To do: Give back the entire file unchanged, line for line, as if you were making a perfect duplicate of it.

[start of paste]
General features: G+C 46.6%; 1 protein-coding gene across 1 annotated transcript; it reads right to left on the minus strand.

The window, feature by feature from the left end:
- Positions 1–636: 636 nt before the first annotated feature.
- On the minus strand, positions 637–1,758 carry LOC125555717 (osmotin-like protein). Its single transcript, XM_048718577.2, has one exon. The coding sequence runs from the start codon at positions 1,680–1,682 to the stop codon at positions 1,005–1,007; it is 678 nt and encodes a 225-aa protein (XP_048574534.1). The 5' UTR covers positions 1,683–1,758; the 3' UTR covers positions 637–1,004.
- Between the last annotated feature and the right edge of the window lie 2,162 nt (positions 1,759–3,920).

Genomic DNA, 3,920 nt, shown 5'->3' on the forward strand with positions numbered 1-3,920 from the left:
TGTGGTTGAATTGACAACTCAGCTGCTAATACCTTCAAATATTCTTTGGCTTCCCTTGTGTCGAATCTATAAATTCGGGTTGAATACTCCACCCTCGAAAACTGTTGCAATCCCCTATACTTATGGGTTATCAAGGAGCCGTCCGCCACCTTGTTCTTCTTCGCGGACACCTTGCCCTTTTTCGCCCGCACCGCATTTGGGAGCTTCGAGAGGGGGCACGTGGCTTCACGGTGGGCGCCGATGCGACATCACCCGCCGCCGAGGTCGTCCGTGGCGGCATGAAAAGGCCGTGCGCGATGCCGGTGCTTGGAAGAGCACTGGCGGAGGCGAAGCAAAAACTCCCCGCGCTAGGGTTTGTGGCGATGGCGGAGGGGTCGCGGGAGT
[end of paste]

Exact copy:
General features: G+C 46.6%; 1 protein-coding gene across 1 annotated transcript; it reads right to left on the minus strand.

The window, feature by feature from the left end:
- Positions 1–636: 636 nt before the first annotated feature.
- On the minus strand, positions 637–1,758 carry LOC125555717 (osmotin-like protein). Its single transcript, XM_048718577.2, has one exon. The coding sequence runs from the start codon at positions 1,680–1,682 to the stop codon at positions 1,005–1,007; it is 678 nt and encodes a 225-aa protein (XP_048574534.1). The 5' UTR covers positions 1,683–1,758; the 3' UTR covers positions 637–1,004.
- Between the last annotated feature and the right edge of the window lie 2,162 nt (positions 1,759–3,920).

Genomic DNA, 3,920 nt, shown 5'->3' on the forward strand with positions numbered 1-3,920 from the left:
TGTGGTTGAATTGACAACTCAGCTGCTAATACCTTCAAATATTCTTTGGCTTCCCTTGTGTCGAATCTATAAATTCGGGTTGAATACTCCACCCTCGAAAACTGTTGCAATCCCCTATACTTATGGGTTATCAAGGAGCCGTCCGCCACCTTGTTCTTCTTCGCGGACACCTTGCCCTTTTTCGCCCGCACCGCATTTGGGAGCTTCGAGAGGGGGCACGTGGCTTCACGGTGGGCGCCGATGCGACATCACCCGCCGCCGAGGTCGTCCGTGGCGGCATGAAAAGGCCGTGCGCGATGCCGGTGCTTGGAAGAGCACTGGCGGAGGCGAAGCAAAAACTCCCCGCGCTAGGGTTTGTGGCGATGGCGGAGGGGTCGCGGGAGT